Counseling is not the same as giving advice. Advice is judgmental; it assumes that you need to be told what's right for you. A counselor doesn’t tell you what to do. They will guide you in finding your solution, and not impose their solutions on you. Being told what to do fosters dependence, and counseling aims just the opposite – to empower you to face such challenges in the future. Your counselor may at times suggest possible behaviors or actions, however the decision to implement it would be left to you.
4. Instant solution
Counseling does not give you instant solutions. It gives you an opportunity to gain clearer understanding of yourself and the situation. Often this leads to identification of beliefs or behaviors, which have prevailed for many years, and have been contributing to the problem. Learning new behaviors or modifying longstanding beliefs takes time and effort. You will be setting yourself up for disappointment if you go in expecting a miraculous solution to all your problems. Instead, look at counseling as a place where you will learn the skills needed not only to address the current situation, but also to handle future challenges.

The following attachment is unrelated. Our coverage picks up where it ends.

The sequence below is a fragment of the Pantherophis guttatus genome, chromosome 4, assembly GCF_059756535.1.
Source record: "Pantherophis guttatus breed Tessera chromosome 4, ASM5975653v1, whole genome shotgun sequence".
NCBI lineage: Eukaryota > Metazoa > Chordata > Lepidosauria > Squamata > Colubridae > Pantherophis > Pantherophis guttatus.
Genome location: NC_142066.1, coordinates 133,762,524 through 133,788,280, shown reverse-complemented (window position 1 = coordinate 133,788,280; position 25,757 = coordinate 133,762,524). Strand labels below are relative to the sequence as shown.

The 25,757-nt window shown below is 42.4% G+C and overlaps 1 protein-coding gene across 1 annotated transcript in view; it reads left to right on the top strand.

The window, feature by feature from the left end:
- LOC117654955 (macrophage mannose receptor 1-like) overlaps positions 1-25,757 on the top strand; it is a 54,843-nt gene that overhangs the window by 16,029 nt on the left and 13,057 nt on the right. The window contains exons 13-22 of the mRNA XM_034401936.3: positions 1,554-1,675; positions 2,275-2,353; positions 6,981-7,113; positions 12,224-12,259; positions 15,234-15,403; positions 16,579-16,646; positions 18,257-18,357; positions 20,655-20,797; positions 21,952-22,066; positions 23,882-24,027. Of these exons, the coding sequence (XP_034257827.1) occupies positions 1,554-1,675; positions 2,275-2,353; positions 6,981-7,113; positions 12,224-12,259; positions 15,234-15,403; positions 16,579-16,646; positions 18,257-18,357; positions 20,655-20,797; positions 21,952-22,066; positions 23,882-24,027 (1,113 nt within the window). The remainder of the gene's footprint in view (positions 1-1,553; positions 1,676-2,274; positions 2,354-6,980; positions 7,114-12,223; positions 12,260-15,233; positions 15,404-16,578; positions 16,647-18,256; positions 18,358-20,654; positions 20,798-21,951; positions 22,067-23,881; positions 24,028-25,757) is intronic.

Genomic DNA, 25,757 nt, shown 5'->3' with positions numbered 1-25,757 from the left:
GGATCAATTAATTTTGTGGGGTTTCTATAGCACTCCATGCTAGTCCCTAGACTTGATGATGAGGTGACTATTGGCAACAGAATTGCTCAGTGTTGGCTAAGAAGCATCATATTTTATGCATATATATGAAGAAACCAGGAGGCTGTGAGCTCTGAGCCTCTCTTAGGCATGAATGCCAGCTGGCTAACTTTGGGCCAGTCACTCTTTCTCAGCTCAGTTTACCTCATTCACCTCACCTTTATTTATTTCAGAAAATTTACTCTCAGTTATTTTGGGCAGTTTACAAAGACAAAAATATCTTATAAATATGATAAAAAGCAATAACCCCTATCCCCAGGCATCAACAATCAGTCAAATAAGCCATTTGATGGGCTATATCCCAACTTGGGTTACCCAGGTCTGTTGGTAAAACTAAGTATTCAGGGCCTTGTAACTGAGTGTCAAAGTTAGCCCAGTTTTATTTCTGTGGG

Counseling gives you a safe, confidential space where you can be yourself and speak your mind without the fear of being judged. A counselor is not going to judge or criticize you. Instead, they will encourage you to speak freely and extend unconditional acceptance of who you are.
2. “Just talking”
Your counselor will give you uninterrupted space to speak, when that is what you need. However, unlike what stereotypes would have you believe, counseling is not an hour of talking to a silent spectator and getting a ‘verdict’ at the end. Most counseling sessions are interactive and collaborative, with the counselor reflecting on and occasionally asking you questions about what you have shared.
"Just treat yourself to something nice and get over it!"
This is perhaps the most detrimental stereotype about counselling as well as any mental health support! Counseling is not an indulgent pass-time for those with spare time and money. Or, it is only as indulgent as going to a doctor when you are unwell. Or eating food when you are hungry! Looking after your well-being is often overlooked, leading to disastrous consequences – not only for yourself but also for your loved ones.